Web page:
Re: My last word
Tue, 20 Apr 1999 10:20:35 EDT

In a message dated 4/20/99 12:14:26 AM Mountain Daylight Time, writes:

> Thanks for your considerate reply. It was exactly the kind of
> response I was hoping for. My post was not intended to be an
> endorsement of Wells but rather it was kind of a knee jerk
> reaction against the approach to debate that seems to be favored
> by some. Wells made some specific allegations that can be dealt
> with specifically. Instead, some seem to want to take the track
> that Wells has no right to raise these objections since his
> robes are not long enough and his hood is of the wrong color.
> This I find enormously irritating and contrary to the spirit of
> science.

To my knowledge, no one said that Wells did not have the RIGHT to raise
objections. What we were saying is that his lack of knowledge of the
peppered moth and his lack of experience in biological field work (and
apparantly in scientific research in general), not to mention his more
political ambitions, has led him to make foolish accussations that he cannot
support, yet stubbornly clings to even after more knowledgeable and
experienced people have explained how and why he is wrong. We do not object
to Wells because he has the wrong credentials; we object to Wells because he
is a fool.

> One thing I've tried to do in the past few years is to see if
> some particular controversial event or practice in evolutionary
> biology or teaching of same also occurs in other fields. This is
> in an attempt to ward off suspicions that certain things happen in
> evolutionary biology because of metaphysical prejudices etc.
> This particular incident reminded me of something I read in
> Richard Feynman's biography. It seems that he had volunteered to
> review physics textbooks for local schools and immediately became
> enormously frustrated by the task. For one thing, it appeared to
> him that he was probably the only reviewer who actually read the
> books :). More to the point, he found really significant and
> fundamental mistakes in these books. I would be inclined to
> think, then, that if such is possible in elementary physics,
> surely biology would not be immune.

Thanks for the vignette. Stephen Jay Gould has shown much the same thing.
My own example is that, even up until recently, the popular myth regarding
Columbus was that his voyage was an experiment to prove that the earth was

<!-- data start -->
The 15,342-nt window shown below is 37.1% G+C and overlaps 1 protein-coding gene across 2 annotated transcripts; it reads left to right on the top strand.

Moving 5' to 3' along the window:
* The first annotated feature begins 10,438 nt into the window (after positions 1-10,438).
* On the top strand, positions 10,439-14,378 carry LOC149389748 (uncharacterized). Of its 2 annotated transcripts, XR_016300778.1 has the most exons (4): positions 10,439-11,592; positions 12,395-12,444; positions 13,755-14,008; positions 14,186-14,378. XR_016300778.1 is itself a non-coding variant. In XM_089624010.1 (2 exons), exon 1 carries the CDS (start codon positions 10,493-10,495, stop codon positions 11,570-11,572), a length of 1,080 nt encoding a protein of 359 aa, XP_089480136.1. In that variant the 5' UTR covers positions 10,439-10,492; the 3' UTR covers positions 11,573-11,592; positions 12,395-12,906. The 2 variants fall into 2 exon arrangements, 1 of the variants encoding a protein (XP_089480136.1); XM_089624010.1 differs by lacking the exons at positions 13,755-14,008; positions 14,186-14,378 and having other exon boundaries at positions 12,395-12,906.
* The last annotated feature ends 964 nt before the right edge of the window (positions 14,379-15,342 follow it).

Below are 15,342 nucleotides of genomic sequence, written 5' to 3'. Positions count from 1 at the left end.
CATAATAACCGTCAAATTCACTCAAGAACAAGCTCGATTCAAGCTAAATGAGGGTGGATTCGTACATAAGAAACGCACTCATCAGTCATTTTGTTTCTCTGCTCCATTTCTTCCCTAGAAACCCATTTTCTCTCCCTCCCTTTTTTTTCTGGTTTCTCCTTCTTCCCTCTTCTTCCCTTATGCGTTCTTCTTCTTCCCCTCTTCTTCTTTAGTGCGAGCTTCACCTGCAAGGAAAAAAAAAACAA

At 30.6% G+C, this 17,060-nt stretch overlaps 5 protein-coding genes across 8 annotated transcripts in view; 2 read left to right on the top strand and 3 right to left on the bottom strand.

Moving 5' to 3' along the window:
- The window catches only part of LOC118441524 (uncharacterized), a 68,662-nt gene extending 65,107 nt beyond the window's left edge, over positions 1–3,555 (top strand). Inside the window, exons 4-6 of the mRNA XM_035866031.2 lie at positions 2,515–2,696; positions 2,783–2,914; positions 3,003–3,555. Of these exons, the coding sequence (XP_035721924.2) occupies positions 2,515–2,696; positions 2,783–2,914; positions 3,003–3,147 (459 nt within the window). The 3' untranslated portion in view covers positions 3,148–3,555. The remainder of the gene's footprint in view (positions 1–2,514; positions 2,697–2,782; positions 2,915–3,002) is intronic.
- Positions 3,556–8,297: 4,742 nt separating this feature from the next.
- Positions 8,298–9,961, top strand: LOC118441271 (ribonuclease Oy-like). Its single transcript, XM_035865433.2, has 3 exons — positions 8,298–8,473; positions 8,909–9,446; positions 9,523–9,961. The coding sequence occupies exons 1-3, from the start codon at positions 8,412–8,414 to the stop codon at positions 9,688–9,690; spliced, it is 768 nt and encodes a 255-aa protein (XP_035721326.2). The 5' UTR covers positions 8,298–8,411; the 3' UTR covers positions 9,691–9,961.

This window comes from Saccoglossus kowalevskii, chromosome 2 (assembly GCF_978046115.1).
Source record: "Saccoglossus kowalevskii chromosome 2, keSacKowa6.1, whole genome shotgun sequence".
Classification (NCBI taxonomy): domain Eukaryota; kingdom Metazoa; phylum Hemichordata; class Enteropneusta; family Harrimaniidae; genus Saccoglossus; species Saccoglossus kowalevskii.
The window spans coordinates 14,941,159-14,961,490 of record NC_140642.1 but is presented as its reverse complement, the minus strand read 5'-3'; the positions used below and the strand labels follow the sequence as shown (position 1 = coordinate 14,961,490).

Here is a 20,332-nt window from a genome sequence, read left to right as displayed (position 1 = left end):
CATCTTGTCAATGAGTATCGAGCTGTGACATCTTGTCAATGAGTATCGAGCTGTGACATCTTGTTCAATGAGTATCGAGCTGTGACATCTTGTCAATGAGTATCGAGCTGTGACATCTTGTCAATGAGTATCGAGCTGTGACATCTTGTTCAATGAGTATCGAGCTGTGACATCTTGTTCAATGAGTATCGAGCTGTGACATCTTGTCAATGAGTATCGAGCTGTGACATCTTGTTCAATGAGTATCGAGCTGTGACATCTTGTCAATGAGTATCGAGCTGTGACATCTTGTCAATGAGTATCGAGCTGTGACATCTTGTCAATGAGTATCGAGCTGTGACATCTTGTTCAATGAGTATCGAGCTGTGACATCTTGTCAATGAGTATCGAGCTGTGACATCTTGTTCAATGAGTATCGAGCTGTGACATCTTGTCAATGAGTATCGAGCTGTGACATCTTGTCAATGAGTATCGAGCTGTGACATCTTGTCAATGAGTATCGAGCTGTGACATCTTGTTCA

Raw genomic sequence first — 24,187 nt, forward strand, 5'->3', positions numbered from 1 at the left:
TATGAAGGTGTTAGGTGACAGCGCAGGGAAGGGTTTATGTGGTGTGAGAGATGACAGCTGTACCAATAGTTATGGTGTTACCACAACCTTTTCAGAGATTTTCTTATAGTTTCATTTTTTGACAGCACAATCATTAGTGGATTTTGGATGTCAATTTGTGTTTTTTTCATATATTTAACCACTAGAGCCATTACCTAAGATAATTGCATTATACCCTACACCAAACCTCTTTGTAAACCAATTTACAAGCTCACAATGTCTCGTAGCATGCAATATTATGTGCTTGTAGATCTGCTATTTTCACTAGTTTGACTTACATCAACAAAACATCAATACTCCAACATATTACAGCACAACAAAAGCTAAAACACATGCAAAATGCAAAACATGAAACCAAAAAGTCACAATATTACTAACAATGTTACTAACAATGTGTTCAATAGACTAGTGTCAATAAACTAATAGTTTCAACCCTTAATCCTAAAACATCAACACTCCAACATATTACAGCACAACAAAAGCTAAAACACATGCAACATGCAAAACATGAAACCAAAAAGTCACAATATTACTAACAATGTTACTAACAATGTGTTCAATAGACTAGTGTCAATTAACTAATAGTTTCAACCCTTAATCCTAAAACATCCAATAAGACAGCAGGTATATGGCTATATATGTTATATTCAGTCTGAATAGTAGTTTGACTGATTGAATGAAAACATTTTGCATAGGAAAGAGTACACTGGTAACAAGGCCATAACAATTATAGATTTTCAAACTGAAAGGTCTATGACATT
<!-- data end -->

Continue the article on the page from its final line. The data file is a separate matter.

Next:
round. I remember being taught this in grade school. Yet the truth is that
Columbus and in fact most people of his time already knew that the earth was
round. Instead, he used that to claim that it would be easier to get to the
Orient by sailing west instead of taking the far longer (or so he thought)
route east. His mistake was to assume that the earth was smaller than it
really was.

> What occurred to me originally was that a photograph of a moth
> sitting on an exposed tree trunk will reinforce not only the
> idea of increased visibility due to coloration but also increased
> visibility due to being out in the open on an exposed tree trunk.

If you did not already know that the moths were resting on tree trunks, how
could you distinguish that from say a large diameter bough? The point is
still, though, that the PLACE mattered little, only the color contrast.

> Perhaps I'm feeble minded, but being in an exposed position
> seems to accentuate the importance of coloration and to accentuate
> the hypothesis that such coloration affects bird predation. One gets
> a ready minds eye picture of how easy it would be for a bird to
> swoop in and nail that sitting duck :).

That's part of the reason why the situation is more complicated than Wells
(or the standard high school textbook description) make it out to be.
However, there are bird species -- nuthatches, titmouses, chickadees, small
woodpeckers and the like -- who actually hunt insects by crawling around the
upper trunks and smaller branches up inside the canopy. As such, these birds
would be the most likely predators rather than say blue jays that hunt "on
the wing" so to speak, and while they would be closer to their prey, a well
camouflaged moth that remains still would be overlooked, whereas one whose
body color was a sharp contrast to the background would be attacked even if
it did not move. These small "creeper" birds hunt by movement and color
contrast, not by pattern recognition.

Kevin L. O'Brien